Develop a writing routine

You’re not Perfect, and neither is your Blog

Kris Windley

Kris is a writer, editor, illustrator, teacher, mother of two amazing young ladies - and enthusiastic cat-belly snuggler. A certified teacher, long-time blogger and experienced brand consultant, she writes about Writing, Business and Blogging...and sometimes about Changing the World.
KrisWindley2020

Kris Windley

Kris is a writer, editor, illustrator, teacher, mother of two amazing young ladies - and enthusiastic cat-belly snuggler. A certified teacher, long-time blogger and experienced brand consultant, she writes about Writing, Business and Blogging...and sometimes about Changing the World.

I haven’t written a blog post in 2 weeks, guys.

And I know that everyone who is anyone says that I shouldn’t mention that in case you didn’t notice.

But I’m going to anyway, because even though it brings me further away from my editorial calendar, even though it’s not according to the plan, and even though it will cause you to notice my imperfections?

That’s kinda the point this time.

We’ve been talking about how blogging for your business can be totally accessible to everyone, and that YES you do have time to do it effectively (the irony does not escape me here), and I asked you what was the worst thing about blogging for you.

*If you want in on that conversation, go check out this post and tell me what you really hate*

The biggest complaint I heard – by far – was that blogging regularly simply takes too much time, and I get that! Obviously.

I hate the fact that I sometimes have to sink a whole day into one blog post, and it makes me crazy how much time I have to spend away from the work I want to do with clients to do it, but I realized this week that I miss sharing my Voice with you here, and I realized too that time isn’t the biggest villain that keeps me from doing it.

Perfection is. The idea that if we are going to step forward as an expert in our field and educate, inspire and empower our readers…we have to have it all figured out and labelled and sitting on a perfect shelf in a perfect box with a perfect label.

And that’s a load of crap. Because nobody can do all of that, and still remain human. Not all the time.

So no, I’m not going to pretend that I didn’t just take 2 weeks off from blogging (Read: took on too much work at the craziest time in my family’s year and then had extra life happen…because that’s what happens to humans with lives including other humans).

I’m not going to pretend that it didn’t happen in the middle of a blog series all about how you too can get a handle on your blog “just like me” and feel good about the blog you contribute to each week.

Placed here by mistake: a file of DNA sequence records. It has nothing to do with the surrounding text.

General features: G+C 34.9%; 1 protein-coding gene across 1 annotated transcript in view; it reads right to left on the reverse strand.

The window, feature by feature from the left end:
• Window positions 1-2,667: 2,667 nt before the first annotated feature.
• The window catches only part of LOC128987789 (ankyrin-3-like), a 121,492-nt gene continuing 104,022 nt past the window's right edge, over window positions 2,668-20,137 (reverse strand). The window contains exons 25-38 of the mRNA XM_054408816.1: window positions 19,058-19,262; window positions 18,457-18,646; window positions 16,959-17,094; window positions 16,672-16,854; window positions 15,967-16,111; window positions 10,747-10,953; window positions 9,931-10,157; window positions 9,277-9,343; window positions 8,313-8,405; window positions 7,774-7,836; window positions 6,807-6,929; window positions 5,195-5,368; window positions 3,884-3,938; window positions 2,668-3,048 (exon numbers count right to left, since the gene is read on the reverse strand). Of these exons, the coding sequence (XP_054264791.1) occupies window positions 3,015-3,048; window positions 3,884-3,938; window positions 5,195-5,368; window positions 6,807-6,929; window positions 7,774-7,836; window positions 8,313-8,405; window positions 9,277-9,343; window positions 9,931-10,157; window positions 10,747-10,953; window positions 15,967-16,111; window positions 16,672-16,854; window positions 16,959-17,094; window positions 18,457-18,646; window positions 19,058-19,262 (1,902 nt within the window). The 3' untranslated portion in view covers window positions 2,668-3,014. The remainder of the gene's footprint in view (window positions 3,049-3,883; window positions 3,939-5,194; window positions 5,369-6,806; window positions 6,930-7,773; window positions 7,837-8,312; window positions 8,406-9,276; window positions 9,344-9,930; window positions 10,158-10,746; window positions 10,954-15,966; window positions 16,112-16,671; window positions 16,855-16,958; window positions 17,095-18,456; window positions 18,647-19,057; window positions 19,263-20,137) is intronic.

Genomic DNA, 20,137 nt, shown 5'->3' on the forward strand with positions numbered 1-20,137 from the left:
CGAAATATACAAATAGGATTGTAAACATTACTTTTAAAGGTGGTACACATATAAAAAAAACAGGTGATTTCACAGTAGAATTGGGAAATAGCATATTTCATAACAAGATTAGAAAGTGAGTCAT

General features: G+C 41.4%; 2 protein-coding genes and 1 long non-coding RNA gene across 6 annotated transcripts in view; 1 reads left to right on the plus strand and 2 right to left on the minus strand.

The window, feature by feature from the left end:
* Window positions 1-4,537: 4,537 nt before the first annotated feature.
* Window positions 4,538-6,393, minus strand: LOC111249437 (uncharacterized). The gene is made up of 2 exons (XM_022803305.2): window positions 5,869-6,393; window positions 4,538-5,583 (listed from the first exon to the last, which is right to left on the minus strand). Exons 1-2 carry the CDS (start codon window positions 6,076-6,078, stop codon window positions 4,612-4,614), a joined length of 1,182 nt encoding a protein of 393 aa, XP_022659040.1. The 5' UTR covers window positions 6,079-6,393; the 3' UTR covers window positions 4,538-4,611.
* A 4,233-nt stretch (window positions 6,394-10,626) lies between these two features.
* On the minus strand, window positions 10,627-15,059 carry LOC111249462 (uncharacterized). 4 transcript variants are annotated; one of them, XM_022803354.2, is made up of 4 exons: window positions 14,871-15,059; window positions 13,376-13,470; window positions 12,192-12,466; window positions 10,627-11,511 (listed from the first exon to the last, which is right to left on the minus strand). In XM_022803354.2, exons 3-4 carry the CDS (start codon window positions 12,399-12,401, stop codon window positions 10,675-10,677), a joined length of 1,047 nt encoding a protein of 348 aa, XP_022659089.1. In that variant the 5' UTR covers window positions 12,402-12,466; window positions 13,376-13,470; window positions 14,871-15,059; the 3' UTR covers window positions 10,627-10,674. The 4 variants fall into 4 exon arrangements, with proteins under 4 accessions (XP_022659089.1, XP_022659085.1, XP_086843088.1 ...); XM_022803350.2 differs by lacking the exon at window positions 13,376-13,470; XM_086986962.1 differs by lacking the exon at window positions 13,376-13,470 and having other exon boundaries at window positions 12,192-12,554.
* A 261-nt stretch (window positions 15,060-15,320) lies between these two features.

Instead, I’m going to put a big ole blinking arrow here, pointing to the fact that I have bumps and lumps and make mistakes too, so that you can recognize yours as a part of the package.

Click to Tweet: If you’re going to #ShareYourVoice with the world, sometimes it’s bound to crack & that’s beautiful, kitten.

It’s beautiful because it shows your humanity. It shows you are a vulnerable, real human being who is trying to give something genuine and real to the world you care about. And that sometimes you fall short of your own expectations.

But can I ask you a question?

How many of you noticed that I didn’t send you a post last week or the week before and then immediately decided that I’m a useless hack you never want to hear from again?

Right.

I hope that not many of you felt that way, because that would be ridiculous, right? You can see it clearly when it’s framed around someone else’s imperfection…but it’s hard to swallow the fact that your mistakes aren’t killing people.

And that’s what leads a lot of us to hide from our blog completely: the fear of being seen as imperfect.

I’ve seen it countless times with my clients and students. You’ve started your blog and even felt some real success and joy from it…and then you missed a week.

Or you wrote a post that wasn’t eaten up in the same way as your others.

Or someone wrote a comment about your typos or grammar mistakes.

Or you read someone else’s post on a similar topic, and it was so much better than yours.

Or you just got tired and felt like you had nothing left to say…

And then you…Just. Stopped. Writing.

Because you failed! You failed to reach some arbitrary measure of success that you gave yourself – or you failed to reach a well thought out goal you set.

Either way, perfectionism is the single most paralyzing factor in a lot of creative people’s lives, because we’re really great at something – which leads us to feel like we should be really great at everything – right away, all the time, no matter what.

We can’t be that though – and we don’t have to be.

Being a real person – with flaws and all – makes real, genuine connections. It’s a magical leveller that connects me to you, because I understand what it feels like to be a human.